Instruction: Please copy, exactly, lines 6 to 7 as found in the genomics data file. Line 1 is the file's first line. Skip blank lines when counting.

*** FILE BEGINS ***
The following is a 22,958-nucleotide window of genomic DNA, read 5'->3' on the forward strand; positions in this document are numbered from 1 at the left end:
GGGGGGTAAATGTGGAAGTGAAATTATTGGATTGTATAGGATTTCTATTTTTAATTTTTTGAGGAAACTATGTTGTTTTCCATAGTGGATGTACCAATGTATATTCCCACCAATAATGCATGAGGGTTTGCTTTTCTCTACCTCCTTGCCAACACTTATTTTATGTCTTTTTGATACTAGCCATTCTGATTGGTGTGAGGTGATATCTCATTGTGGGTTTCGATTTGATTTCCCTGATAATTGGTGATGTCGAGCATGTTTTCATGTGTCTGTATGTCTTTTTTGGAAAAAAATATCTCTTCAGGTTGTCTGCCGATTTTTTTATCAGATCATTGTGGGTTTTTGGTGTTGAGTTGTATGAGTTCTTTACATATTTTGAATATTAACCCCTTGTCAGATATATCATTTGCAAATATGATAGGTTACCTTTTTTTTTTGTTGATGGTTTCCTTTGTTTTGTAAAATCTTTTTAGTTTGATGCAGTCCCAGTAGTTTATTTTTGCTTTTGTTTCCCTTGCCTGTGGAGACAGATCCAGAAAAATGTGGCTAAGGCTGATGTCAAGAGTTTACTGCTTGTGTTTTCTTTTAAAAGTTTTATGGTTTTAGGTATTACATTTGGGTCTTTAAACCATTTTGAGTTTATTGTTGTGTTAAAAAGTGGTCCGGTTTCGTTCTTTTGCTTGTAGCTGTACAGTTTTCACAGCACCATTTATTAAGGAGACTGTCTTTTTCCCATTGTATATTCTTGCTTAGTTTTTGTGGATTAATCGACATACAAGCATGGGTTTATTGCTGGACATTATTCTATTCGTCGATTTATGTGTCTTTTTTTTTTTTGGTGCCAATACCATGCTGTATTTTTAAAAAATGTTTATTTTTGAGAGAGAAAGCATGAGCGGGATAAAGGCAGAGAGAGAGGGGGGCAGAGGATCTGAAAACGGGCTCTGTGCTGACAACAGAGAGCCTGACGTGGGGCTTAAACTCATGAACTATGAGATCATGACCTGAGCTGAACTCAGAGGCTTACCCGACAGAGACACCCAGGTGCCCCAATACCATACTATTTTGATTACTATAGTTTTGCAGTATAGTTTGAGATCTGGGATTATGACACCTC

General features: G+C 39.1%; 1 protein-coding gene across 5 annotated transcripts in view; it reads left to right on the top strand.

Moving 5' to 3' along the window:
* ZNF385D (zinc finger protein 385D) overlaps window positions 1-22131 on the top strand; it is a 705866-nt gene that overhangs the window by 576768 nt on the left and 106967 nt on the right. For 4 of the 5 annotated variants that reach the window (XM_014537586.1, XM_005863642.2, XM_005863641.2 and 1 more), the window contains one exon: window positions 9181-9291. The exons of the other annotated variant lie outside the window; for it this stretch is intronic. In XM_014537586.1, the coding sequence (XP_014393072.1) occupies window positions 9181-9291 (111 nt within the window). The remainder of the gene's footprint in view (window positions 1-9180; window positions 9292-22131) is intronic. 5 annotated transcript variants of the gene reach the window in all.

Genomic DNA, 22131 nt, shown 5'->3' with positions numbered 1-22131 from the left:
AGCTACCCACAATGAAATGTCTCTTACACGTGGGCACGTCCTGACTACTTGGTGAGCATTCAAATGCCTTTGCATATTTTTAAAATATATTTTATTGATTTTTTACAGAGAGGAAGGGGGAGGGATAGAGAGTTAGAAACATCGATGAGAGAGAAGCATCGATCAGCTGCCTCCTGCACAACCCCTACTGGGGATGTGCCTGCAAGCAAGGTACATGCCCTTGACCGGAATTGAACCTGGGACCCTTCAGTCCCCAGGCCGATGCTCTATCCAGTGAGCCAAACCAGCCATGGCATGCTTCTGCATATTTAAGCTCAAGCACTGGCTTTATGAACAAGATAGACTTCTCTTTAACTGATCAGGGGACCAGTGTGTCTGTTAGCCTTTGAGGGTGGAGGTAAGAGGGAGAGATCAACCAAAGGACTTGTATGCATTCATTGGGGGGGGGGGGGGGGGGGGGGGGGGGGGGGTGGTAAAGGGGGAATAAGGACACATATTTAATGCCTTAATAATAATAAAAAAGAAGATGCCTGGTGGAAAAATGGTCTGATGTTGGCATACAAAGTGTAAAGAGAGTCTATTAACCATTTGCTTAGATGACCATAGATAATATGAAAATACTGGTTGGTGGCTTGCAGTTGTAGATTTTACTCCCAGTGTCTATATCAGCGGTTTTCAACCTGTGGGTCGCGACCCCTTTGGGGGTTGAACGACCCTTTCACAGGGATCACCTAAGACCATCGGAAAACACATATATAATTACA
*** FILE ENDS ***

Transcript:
Genomic DNA, 22131 nt, shown 5'->3' with positions numbered 1-22131 from the left:
AGCTACCCACAATGAAATGTCTCTTACACGTGGGCACGTCCTGACTACTTGGTGAGCATTCAAATGCCTTTGCATATTTTTAAAATATATTTTATTGATTTTTTACAGAGAGGAAGGGGGAGGGATAGAGAGTTAGAAACATCGATGAGAGAGAAGCATCGATCAGCTGCCTCCTGCACAACCCCTACTGGGGATGTGCCTGCAAGCAAGGTACATGCCCTTGACCGGAATTGAACCTGGGACCCTTCAGTCCCCAGGCCGATGCTCTATCCAGTGAGCCAAACCAGCCATGGCATGCTTCTGCATATTTAAGCTCAAGCACTGGCTTTATGAACAAGATAGACTTCTCTTTAACTGATCAGGGGACCAGTGTGTCTGTTAGCCTTTGAGGGTGGAGGTAAGAGGGAGAGATCAACCAAAGGACTTGTATGCATTCATTGGGGGGGGGGGGGGGGGGGGGGGGGGGGGGGTGGTAAAGGGGGAATAAGGACACATATTTAATGCCTTAATAATAATAAAAAAGAAGATGCCTGGTGGAAAAATGGTCTGATGTTGGCATACAAAGTGTAAAGAGAGTCTATTAACCATTTGCTTAGATGACCATAGATAATATGAAAATACTGGTTGGTGGCTTGCAGTTGTAGATTTTACTCCCAGTGTCTATATCAGCGGTTTTCAACCTGTGGGTCGCGACCCCTTTGGGGGTTGAACGACCCTTTCACAGGGATCACCTAAGACCATCGGAAAACACATATATAATTACA